Helping celebrate 30 years at The Rails is regular performer Chris Aronsten (front) with the extended Mooney family, (from left) Luke and Benita with children Oscar and Sam, Tom and Cath, Hannah and Mike Spalding with baby Olive. At right is manager Whitney Woods.
Helping celebrate 30 years at The Rails is regular performer Chris Aronsten (front) with the extended Mooney family, (from left) Luke and Benita with children Oscar and Sam, Tom and Cath, Hannah and Mike Spalding with baby Olive. At right is manager Whitney Woods. Kate O’Neill

The Rails celebrating 30 years

ON any given night in Byron Bay there's one thing you can be sure of - live music at The Rails.

Seven nights a week for the past three decades, the little pub by the railway station hasn't missed a beat.

From the up-and-coming local acts to the likes of The Whitlams, The Waifs, John Butler and The Cruel Sea, it's become Byron's live-music hub.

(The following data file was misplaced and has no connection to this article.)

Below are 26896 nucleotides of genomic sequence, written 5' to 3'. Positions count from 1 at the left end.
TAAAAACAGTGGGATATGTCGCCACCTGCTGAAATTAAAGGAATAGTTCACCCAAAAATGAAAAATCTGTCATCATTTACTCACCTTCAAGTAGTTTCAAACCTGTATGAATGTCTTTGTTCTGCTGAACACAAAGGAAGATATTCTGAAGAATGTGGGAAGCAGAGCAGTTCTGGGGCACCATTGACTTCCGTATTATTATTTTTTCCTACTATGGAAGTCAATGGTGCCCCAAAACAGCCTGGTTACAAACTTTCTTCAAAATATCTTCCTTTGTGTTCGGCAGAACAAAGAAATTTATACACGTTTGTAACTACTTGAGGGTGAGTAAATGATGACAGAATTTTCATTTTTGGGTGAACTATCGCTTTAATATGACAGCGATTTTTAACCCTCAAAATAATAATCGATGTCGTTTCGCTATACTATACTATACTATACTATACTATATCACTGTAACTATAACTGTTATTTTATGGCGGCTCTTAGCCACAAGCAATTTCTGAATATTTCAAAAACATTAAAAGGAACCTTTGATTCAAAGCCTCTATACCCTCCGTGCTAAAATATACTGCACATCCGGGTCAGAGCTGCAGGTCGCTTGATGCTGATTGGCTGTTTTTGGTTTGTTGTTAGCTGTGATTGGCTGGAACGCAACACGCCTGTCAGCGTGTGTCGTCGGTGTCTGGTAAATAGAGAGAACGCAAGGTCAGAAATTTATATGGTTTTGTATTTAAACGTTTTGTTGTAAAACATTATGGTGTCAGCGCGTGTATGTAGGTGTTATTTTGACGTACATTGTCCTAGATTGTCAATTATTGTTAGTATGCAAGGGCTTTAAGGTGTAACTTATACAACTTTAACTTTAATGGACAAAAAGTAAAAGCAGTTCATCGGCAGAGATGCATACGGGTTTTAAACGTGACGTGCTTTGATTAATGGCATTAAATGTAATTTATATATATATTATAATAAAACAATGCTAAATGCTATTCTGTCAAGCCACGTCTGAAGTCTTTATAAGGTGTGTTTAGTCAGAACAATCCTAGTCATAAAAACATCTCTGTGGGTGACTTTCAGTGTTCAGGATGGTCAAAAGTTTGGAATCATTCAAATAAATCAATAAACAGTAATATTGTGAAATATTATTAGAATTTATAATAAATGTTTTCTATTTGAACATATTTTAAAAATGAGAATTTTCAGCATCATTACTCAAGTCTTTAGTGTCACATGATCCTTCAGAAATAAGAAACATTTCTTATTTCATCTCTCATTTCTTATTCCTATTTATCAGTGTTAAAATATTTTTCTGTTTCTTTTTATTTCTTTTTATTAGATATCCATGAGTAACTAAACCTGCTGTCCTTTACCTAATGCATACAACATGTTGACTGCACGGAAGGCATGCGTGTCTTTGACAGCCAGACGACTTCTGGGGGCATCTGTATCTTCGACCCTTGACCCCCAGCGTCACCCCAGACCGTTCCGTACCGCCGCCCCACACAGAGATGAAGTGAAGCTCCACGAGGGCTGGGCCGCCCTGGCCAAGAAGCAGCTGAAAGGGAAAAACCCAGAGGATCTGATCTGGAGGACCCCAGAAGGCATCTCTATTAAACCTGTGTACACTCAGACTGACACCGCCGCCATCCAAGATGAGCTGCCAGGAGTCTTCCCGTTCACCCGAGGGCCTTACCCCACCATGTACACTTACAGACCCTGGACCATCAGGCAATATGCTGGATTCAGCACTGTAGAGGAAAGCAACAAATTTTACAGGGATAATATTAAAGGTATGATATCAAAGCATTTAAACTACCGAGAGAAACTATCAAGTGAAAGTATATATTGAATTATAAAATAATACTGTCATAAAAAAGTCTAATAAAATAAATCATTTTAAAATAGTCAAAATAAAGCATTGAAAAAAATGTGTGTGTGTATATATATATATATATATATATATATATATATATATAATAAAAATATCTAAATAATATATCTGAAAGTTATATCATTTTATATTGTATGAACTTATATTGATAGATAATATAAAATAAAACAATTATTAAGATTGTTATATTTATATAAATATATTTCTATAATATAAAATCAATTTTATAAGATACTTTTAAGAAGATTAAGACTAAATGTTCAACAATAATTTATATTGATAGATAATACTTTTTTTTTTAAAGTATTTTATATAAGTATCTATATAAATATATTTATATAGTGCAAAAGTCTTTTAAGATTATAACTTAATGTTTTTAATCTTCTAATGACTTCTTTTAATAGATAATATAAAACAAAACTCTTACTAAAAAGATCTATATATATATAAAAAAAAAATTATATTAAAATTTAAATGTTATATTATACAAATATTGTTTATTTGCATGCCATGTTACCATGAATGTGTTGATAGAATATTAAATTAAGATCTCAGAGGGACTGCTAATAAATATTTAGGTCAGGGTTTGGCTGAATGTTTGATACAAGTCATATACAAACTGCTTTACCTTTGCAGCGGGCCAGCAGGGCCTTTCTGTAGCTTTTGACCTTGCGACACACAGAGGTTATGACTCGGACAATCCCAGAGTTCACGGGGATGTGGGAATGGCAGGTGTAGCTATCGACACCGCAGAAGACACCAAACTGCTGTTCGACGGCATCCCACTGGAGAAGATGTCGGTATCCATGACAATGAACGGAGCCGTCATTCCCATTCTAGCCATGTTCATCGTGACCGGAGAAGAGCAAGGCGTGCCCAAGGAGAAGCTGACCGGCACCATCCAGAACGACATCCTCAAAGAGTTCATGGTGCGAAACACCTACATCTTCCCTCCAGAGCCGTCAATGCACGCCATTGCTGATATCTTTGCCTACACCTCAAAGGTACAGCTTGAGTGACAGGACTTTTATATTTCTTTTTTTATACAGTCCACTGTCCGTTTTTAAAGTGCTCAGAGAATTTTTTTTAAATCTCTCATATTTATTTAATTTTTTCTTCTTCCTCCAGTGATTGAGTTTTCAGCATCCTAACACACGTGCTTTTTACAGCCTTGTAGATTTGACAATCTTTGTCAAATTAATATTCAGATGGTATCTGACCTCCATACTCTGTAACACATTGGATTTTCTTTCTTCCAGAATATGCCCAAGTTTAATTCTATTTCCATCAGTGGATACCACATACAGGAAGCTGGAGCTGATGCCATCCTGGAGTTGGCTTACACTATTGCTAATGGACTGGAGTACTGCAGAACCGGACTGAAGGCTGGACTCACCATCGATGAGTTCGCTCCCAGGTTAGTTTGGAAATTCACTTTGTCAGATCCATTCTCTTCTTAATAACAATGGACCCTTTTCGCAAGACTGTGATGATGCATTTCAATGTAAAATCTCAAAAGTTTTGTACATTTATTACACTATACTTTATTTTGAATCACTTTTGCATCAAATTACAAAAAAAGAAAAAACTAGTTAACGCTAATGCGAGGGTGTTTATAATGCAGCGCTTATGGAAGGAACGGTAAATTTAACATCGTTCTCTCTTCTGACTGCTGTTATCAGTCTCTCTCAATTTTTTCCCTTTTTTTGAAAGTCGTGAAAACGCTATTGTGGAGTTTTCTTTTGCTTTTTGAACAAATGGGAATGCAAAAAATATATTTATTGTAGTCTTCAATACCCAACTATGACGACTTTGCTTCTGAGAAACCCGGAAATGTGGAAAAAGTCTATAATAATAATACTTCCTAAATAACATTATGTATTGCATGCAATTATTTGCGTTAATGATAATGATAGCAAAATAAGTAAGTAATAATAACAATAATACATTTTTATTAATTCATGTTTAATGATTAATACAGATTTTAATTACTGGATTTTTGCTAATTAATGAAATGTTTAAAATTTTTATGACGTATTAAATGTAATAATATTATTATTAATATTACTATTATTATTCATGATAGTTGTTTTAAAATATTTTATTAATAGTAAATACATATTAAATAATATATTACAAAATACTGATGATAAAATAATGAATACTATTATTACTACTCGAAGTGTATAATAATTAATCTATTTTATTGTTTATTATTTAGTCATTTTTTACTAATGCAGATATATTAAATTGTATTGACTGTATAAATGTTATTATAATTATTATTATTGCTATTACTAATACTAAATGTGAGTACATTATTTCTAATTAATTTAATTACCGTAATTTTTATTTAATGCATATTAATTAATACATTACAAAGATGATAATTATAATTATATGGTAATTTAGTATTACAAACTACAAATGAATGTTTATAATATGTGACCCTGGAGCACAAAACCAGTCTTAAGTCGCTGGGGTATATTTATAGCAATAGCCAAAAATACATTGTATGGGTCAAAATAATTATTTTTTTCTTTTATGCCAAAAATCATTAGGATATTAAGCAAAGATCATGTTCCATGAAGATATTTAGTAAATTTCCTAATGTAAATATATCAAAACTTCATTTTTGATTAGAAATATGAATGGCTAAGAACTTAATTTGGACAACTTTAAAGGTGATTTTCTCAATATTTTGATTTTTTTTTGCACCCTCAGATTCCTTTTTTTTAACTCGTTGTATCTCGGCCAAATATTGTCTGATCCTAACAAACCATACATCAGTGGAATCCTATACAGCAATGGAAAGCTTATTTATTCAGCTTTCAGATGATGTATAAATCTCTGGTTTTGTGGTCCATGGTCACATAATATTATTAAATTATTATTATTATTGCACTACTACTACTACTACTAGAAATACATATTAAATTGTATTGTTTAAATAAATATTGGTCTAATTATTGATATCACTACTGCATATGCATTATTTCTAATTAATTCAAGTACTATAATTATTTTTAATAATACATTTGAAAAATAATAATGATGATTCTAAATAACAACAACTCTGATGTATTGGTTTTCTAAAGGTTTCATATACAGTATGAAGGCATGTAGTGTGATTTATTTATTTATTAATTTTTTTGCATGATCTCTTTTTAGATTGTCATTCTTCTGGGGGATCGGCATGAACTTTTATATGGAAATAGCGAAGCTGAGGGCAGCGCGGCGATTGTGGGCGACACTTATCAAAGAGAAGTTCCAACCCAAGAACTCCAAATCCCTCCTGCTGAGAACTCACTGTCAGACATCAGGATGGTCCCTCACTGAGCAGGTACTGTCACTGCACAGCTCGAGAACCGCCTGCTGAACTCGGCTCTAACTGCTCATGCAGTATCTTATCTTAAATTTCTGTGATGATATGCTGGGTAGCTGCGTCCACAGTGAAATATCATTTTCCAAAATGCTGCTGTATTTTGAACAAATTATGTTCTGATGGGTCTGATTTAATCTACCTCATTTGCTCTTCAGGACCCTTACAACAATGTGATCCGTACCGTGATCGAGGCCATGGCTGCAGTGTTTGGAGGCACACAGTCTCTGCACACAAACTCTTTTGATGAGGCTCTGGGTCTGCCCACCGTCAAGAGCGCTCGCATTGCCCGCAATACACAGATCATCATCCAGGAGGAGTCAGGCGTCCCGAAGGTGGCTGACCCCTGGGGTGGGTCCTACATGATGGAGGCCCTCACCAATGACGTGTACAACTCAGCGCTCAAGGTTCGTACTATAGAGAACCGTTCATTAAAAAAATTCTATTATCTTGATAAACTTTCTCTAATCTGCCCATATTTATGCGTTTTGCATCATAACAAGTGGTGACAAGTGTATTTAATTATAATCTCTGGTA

It was owner and former rugby league great Tom Mooney who kicked it all off when he and wife Cath took over the pub on December 20, 1981.

"We had to do something different, and we did it with music," Mr Mooney said.

This month marks 30 years since the Mooneys took over the pub and to celebrate there will be a huge night of live music on December 20.

Performers will include regular of 30 years, Chris Aronsten, Tres Hombres as well as a special mystery guest.

Mr Mooney said the live music, like the decor, was a constant at The Rails.

"It hasn't changed much and it won't change much," he said.

It's now become a sought-after venue, but Mr Mooney said the focus remained on supporting local and emerging musicians.

It was the live music, a diverse crowd, good pub grub and its unpretentious atmosphere that made The Rails a local favourite, he said.

"It's become a musical, cultural and social icon of the North Coast, without trying too much."



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